How Do I Say Thank You?
I know in the past that I have complained about bad customer service. I try to also rave about good customer service. This post is not just a rave about great customer service, it's about kindness and caring. And I'm also looking to anyone who is reading this for a suggestion as to how I can truly thank this person. (Is cold hard cash too cold?)
Once or twice a year my little family heads to Skytop. Since I have food allergies, I rely on the restaurant staff to take care of me. In my many years I've been going for the most part, they've done a bang up job. There have been two instances where I've had a problem. The second and most problematic time, I was able to have a serious conversation with the resort's manager and since then things have gone very well. This is not just because the resort takes food allergies seriously, but because there are certain employees who really understand the severity of food allergies. They have not only kept me safe, but have become friends that I rely on.
There is one person in particular who has been an incredible help to me, Zoe. She worked in the dining room (I'm afraid I don't know what her exact title was) and what she decided to do was remarkable. She took a menu, wrote down what I was allergic to and spoke with a chef. She highlighted the items that I could have and wrote notes if there had to be a substitution. Then, the day that I arrived, she sat down with me prior to dinner and went over everything with me. I had plenty of options to choose from and it made me feel very comfortable. (Although I ALWAYS point out to the wait staff that caution needs to be taken as I have food allergies.) She worked long shifts and she was often there for breakfast AND dinner to oversee every detail. Truly Zoe did something that very few people have been able to do, make me comfortable and relaxed while I am dining out.
There was just one problem that I discovered over the summer. Zoe had been promoted. Instead of working in the dining room she now oversees the coffee shop (on the main floor of the lodge) AND the market (on the lower level) which serves light food, but is mostly known for its ice cream sundaes and milkshakes. Am I happy for her? You bet! She is a tireless worker and is so incredibly organized, how could they not promote her? (I hope it came with some good monetary benefits as well.) But it left her out of the dining room. And while my dining experience this summer was good (I have no complaints), she has spoiled me with her attention to detail and focus.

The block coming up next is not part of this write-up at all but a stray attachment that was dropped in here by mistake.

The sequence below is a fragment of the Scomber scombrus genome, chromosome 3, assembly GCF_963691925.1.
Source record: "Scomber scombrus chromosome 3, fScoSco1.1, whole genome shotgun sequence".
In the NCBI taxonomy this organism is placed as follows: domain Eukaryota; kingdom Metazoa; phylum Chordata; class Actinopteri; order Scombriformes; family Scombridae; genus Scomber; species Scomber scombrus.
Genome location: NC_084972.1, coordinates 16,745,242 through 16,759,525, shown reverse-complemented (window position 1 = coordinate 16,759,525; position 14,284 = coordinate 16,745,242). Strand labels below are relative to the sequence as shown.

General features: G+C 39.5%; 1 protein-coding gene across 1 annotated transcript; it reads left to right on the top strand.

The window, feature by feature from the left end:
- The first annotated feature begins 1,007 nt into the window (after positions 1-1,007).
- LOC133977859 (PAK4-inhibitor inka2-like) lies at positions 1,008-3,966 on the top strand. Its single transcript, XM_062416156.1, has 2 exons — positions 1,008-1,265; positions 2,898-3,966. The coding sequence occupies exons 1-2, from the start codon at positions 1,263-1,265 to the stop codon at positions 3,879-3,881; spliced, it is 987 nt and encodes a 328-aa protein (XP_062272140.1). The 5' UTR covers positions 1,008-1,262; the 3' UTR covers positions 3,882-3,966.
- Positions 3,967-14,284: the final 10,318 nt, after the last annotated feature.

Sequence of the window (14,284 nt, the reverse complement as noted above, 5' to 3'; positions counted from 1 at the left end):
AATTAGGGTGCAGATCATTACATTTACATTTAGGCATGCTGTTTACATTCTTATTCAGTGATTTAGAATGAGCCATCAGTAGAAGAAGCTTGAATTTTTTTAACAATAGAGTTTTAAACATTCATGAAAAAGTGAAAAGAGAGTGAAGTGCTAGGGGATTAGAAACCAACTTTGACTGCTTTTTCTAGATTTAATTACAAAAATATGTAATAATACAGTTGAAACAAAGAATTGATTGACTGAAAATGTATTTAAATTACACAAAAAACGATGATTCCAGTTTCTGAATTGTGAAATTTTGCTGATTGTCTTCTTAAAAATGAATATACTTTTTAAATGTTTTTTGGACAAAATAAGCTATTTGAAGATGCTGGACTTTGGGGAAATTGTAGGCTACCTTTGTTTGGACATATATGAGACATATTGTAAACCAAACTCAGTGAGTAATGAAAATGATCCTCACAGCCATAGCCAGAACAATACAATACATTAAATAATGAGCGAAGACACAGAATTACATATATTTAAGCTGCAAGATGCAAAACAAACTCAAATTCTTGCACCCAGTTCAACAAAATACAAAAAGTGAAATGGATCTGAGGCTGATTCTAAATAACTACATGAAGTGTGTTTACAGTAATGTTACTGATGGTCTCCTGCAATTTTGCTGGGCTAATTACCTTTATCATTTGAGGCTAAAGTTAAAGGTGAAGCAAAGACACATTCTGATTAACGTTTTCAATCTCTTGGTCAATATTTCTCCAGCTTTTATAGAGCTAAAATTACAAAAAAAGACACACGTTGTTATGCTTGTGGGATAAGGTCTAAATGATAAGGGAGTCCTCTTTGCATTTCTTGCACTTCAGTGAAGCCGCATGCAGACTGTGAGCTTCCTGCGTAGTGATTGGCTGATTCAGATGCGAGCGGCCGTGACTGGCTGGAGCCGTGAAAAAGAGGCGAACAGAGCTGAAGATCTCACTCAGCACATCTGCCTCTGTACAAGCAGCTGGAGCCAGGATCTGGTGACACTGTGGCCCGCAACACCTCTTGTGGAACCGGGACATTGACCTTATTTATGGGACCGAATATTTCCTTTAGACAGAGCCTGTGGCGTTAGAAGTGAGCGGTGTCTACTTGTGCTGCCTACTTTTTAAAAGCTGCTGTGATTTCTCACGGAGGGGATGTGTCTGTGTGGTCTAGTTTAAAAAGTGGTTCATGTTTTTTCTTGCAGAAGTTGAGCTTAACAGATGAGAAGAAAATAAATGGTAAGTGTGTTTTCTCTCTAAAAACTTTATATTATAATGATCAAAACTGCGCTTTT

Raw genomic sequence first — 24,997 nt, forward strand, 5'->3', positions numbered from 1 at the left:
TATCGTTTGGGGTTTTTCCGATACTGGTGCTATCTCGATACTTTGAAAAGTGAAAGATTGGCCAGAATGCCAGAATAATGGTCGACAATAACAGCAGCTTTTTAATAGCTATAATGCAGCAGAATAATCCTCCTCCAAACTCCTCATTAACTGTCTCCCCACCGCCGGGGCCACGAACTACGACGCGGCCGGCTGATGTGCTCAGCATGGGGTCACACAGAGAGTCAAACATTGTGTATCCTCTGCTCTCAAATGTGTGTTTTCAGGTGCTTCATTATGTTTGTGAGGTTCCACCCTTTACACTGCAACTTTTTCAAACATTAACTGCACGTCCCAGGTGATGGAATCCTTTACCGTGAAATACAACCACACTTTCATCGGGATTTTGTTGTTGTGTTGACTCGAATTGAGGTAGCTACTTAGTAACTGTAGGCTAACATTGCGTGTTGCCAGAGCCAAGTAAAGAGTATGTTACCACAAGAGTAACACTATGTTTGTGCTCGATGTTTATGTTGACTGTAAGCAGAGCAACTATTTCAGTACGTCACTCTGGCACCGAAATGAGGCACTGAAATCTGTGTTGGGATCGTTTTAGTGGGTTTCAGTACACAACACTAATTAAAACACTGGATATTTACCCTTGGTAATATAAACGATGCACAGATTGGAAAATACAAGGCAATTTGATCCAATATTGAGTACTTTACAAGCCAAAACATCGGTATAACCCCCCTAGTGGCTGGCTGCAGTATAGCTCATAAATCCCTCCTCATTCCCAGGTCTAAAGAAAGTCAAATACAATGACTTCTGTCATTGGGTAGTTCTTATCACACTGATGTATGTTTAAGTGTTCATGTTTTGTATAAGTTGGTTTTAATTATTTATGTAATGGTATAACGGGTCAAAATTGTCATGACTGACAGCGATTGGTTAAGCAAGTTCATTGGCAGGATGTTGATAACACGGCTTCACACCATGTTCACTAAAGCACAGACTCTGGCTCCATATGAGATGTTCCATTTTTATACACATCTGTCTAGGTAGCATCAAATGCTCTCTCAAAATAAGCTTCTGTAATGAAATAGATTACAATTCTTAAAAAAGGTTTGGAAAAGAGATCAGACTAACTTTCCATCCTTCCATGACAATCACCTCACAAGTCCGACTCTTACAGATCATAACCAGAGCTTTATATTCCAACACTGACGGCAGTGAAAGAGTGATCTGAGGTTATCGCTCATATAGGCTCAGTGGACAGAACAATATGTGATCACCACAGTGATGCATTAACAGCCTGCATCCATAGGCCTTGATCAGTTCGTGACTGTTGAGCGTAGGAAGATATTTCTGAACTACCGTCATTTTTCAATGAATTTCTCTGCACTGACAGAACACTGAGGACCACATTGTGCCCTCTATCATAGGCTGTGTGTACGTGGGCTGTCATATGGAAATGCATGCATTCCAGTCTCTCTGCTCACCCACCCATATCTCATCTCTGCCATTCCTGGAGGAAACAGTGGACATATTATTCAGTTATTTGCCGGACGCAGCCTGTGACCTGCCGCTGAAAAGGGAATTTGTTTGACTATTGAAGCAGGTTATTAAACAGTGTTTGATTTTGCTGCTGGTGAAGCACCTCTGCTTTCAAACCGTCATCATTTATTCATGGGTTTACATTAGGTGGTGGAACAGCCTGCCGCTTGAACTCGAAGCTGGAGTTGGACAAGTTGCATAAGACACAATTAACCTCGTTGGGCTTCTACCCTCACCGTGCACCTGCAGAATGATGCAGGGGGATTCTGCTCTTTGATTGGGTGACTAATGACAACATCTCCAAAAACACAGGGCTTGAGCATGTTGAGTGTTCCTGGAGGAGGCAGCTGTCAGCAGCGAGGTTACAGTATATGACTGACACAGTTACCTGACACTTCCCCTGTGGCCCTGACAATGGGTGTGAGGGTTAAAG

When I saw her over the summer (I had to seek her out; she is a friend), I told her how much I missed her in the dining room. Again, while all was good, she just gave that extra attention to detail and I think she was a little disappointed that the person I was now dealing with did not review the menu with me beforehand.
When I made a reservation for a late autumn vacation, I texted her that the family was coming back. Jokingly I told her to "whip" the new guy into shape. She didn't do that. Instead she took matters into her own hands, even though it is no longer her job. She made note of what I could eat and what I like for breakfast and put together a daily "breakfast menu" for me. She planned everything out. The she reviewed the dinner menu, sent me a copy of what I could eat and gave a copy to the dining room staff so that everyone working in the dining room AND the kitchen would be aware.
This isn't just going above and beyond, this is...well I don't know what you would call it? Uber compassion? Ultra Care? Super Duper service?
I cannot thank Zoe enough for all that she has done and continues to do. I would like to do something for her, but I have no idea what. This woman works long, hard hours at a resort and I don't know enough about her "real" life to come up with something that would be appropriate. So if there is anyone out there in the service industry who would like to give me guidance, I'd appreciate it.
For now, all I can do is sing Zoe's praises and follow her example in my everyday life. To listen and care; because that's what is important. No matter who, no matter where, listen and care. It makes a difference.